Canadian oil firm MEG says Husky balked at friendly takeover talks
(Adds comment from Husky)
By Rod Nickel
WINNIPEG, Manitoba, Jan 18 (Reuters) - Canadian oil producer
MEG Energy Corp's CEO invited his Husky Energy Inc
counterpart this month to negotiate a friendly takeover
of MEG but Husky did not follow up, MEG's vice president of
investor relations John Rogers said on Friday.
Husky abandoned its hostile bid for MEG on Thursday, saying
it could not win sufficient MEG shareholder support after
Alberta's government ordered production cuts to reduce a crude
MEG Chief Executive Officer Derek Evans phoned Husky CEO Rob
Peabody in early January and invited him to visit and discuss a
possible friendly deal to sell MEG, Rogers said.
"We approached them and said, 'You know with a little bit of
negotiation, I'm sure we can find a way out of this,'" Rogers
said, recalling MEG's invitation. "They never got back to us."
Husky spokesman Mel Duvall noted its offer expired without
the minimum tender condition being met.
Publicly, Husky continued to urge MEG shareholders to tender
to its offer leading up to its expiry this past Wednesday.
Husky was expected to secure over 50 percent support from
MEG shareholders, sources told Reuters and other media outlets
on Wednesday. It was expected to consider extending its offer to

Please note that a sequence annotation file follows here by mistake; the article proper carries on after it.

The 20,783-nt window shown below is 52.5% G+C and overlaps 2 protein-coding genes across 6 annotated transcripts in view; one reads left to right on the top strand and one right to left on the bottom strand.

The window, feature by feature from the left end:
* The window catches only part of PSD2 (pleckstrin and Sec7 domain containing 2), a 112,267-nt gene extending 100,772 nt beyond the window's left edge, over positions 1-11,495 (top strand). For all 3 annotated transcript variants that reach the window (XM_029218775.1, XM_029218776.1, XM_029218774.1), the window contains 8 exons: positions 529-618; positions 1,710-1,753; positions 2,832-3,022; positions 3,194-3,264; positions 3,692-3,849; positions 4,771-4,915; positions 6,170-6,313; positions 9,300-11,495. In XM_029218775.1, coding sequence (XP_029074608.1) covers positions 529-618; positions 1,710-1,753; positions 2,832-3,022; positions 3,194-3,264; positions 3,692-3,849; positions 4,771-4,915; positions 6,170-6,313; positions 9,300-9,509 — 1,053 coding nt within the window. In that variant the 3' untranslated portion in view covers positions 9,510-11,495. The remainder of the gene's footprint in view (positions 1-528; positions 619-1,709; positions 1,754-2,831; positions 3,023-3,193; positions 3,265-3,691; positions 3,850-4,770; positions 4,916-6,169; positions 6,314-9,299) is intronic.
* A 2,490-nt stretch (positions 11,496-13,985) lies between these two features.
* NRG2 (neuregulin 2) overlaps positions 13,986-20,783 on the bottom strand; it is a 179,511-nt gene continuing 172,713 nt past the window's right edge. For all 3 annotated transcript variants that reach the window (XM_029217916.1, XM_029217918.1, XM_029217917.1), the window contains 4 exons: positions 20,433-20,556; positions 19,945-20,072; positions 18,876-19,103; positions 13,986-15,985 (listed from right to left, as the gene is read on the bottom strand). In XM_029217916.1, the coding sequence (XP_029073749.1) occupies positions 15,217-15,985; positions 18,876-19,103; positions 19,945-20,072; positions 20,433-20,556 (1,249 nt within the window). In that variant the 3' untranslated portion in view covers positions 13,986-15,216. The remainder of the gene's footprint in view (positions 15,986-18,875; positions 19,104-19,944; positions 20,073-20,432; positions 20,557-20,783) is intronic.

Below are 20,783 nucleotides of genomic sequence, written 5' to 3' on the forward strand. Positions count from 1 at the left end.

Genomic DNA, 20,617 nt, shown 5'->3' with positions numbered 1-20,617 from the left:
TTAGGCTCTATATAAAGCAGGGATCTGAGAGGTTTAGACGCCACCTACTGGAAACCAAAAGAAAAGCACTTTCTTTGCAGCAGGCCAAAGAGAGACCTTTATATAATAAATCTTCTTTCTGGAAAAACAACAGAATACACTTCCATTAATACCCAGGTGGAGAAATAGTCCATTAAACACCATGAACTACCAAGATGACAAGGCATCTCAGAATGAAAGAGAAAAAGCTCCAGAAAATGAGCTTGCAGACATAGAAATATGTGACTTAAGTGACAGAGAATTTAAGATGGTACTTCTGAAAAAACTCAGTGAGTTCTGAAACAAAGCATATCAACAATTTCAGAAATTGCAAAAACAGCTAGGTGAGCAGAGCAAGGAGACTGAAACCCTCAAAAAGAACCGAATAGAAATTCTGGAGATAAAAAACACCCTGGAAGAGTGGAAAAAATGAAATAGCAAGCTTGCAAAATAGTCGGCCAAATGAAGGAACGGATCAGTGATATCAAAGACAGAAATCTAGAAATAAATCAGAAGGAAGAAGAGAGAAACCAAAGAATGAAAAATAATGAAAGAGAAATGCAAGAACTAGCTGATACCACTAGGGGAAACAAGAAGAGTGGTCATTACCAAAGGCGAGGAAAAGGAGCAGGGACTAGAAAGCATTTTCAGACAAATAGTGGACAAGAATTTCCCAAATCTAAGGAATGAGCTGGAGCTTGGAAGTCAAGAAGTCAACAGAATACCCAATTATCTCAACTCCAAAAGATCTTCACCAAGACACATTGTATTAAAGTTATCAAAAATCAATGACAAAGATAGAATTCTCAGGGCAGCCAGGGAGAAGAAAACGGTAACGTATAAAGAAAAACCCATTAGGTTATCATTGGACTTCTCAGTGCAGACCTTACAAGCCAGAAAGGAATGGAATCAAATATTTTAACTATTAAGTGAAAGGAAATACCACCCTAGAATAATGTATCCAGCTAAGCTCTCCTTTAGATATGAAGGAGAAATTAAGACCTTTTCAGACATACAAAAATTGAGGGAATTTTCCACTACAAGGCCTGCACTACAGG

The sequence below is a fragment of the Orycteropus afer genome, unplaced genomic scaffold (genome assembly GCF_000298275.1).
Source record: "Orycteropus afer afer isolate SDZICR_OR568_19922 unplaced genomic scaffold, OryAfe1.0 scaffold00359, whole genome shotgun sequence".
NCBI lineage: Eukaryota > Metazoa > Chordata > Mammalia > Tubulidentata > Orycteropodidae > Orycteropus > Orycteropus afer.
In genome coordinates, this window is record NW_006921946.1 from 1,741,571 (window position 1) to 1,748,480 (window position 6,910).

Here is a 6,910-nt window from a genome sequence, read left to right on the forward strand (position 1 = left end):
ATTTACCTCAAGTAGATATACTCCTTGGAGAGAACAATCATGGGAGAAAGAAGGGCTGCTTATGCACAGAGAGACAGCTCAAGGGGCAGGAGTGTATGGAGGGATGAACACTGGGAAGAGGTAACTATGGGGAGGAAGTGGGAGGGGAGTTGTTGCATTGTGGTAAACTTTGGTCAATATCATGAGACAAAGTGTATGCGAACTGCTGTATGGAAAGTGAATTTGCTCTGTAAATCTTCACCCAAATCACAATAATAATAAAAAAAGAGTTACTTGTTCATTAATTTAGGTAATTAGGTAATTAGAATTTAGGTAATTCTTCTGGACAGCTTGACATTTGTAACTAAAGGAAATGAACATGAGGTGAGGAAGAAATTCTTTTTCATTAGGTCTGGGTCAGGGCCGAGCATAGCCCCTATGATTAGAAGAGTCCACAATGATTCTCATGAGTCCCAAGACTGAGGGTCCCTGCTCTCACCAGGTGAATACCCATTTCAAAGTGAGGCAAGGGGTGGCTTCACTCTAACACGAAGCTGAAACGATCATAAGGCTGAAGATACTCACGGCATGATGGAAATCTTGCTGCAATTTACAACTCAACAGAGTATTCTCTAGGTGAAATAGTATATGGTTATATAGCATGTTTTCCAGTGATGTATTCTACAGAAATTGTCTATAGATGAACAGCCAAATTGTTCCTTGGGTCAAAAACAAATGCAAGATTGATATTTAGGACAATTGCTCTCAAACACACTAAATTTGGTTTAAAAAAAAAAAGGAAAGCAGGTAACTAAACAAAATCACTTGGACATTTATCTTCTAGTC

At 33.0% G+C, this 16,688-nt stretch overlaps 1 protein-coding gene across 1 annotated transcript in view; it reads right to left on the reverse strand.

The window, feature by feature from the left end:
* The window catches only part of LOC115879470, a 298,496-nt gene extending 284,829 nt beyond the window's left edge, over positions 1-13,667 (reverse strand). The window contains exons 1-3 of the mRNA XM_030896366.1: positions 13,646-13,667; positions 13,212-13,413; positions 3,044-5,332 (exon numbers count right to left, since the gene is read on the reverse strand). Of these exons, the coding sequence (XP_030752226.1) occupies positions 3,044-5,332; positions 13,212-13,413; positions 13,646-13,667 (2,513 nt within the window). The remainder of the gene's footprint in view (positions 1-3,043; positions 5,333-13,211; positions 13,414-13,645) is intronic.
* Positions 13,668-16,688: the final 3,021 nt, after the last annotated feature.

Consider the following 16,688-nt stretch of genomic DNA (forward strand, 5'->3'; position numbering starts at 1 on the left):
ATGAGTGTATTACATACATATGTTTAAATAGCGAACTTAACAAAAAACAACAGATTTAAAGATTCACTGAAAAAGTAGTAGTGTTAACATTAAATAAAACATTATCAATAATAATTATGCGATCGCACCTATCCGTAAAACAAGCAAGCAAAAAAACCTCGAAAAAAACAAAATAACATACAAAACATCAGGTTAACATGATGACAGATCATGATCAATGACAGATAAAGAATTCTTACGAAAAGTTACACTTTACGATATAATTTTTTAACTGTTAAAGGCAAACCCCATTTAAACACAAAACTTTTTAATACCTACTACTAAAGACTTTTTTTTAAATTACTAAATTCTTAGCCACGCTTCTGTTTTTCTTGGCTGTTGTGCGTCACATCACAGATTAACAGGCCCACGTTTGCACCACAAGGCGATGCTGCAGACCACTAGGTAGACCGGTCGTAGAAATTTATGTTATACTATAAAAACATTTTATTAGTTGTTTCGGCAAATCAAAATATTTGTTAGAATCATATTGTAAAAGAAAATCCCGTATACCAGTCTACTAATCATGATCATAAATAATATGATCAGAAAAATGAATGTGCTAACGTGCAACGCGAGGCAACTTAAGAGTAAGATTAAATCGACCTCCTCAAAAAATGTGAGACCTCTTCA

win the required two-thirds.
Instead, it allowed it to expire, citing Alberta's
curtailment orders and a lack of progress expanding pipelines as
recent negative developments. Husky has not said publicly how
much support it received.
Husky's surprise decision to abandon its bid "may dent its
credibility," RBC analyst Greg Pardy said in a note.
MEG had issued an earlier invitation to Husky in November to
sign a confidentiality agreement and enter its data room, Rogers
said. Husky did not take MEG up on it, although several other
companies did, he said.
No rival bids were made.
MEG's spurned invitations suggest that Husky's commitment to
the deal may have wavered after conditions in Canada's oil patch
deteriorated. Discounts on Canadian oil hit record-high levels
in October, leading the Alberta government to order the
curtailments, which Husky has criticized.
Rogers said he did not believe MEG was in play any longer,
despite a 36 percent selloff of its stock on Thursday that could
make the heavy oil producer a bargain buy.
(Reporting by Rod Nickel in Winnipeg, Manitoba; Editing by
Jeffrey Benkoe, Phil Berlowitz and Susan Thomas)
First Published: 2019-01-18 18:26:41
Updated 2019-01-18 19:57:33
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